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A. Nicholas and Permutation

time limit per test

1 secondmemory limit per test

256 megabytesinput

standard inputoutput

standard outputNicholas has an array *a* that contains *n* distinct integers from 1 to *n*. In other words, Nicholas has a permutation of size *n*.

Nicholas want the minimum element (integer 1) and the maximum element (integer *n*) to be as far as possible from each other. He wants to perform exactly one swap in order to maximize the distance between the minimum and the maximum elements. The distance between two elements is considered to be equal to the absolute difference between their positions.

Input

The first line of the input contains a single integer *n* (2 ≤ *n* ≤ 100) — the size of the permutation.

The second line of the input contains *n* distinct integers *a*_{1}, *a*_{2}, ..., *a*_{n} (1 ≤ *a*_{i} ≤ *n*), where *a*_{i} is equal to the element at the *i*-th position.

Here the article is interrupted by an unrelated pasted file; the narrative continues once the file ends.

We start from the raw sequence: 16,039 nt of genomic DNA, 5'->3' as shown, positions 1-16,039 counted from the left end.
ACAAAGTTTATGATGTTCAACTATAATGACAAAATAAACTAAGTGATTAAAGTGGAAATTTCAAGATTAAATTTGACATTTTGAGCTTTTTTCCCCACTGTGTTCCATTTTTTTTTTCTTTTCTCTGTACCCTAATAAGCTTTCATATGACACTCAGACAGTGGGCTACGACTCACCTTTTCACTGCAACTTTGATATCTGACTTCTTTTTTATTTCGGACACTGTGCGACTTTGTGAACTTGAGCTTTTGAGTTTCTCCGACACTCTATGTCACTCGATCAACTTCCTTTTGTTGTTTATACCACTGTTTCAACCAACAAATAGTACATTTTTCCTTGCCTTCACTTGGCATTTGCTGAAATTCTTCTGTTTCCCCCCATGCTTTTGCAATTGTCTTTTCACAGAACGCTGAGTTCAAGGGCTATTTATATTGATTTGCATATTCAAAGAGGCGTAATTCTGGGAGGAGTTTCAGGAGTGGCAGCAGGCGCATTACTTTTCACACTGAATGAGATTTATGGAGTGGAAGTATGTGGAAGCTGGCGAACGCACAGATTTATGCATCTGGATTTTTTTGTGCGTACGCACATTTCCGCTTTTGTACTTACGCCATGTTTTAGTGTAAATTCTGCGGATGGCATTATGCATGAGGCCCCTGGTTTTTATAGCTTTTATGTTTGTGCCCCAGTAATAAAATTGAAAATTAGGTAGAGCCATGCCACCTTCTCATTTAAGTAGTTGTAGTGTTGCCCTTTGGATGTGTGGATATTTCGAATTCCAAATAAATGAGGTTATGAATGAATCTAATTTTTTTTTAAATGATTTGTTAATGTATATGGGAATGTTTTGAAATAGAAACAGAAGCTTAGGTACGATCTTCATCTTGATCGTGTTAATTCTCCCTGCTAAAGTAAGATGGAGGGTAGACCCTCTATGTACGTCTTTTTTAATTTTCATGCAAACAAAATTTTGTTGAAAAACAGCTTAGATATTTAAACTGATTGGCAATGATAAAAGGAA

Output

Print a single integer — the maximum possible distance between the minimum and the maximum elements Nicholas can achieve by performing exactly one swap.

Examples

Input

5

4 5 1 3 2

Output

3

Input

7

1 6 5 3 4 7 2

Output

6

Input

6

6 5 4 3 2 1

Output

5

Note

In the first sample, one may obtain the optimal answer by swapping elements 1 and 2.

In the second sample, the minimum and the maximum elements will be located in the opposite ends of the array if we swap 7 and 2.

In the third sample, the distance between the minimum and the maximum elements is already maximum possible, so we just perform some unnecessary swap, for example, one can swap 5 and 2.

Codeforces (c) Copyright 2010-2019 Mike Mirzayanov

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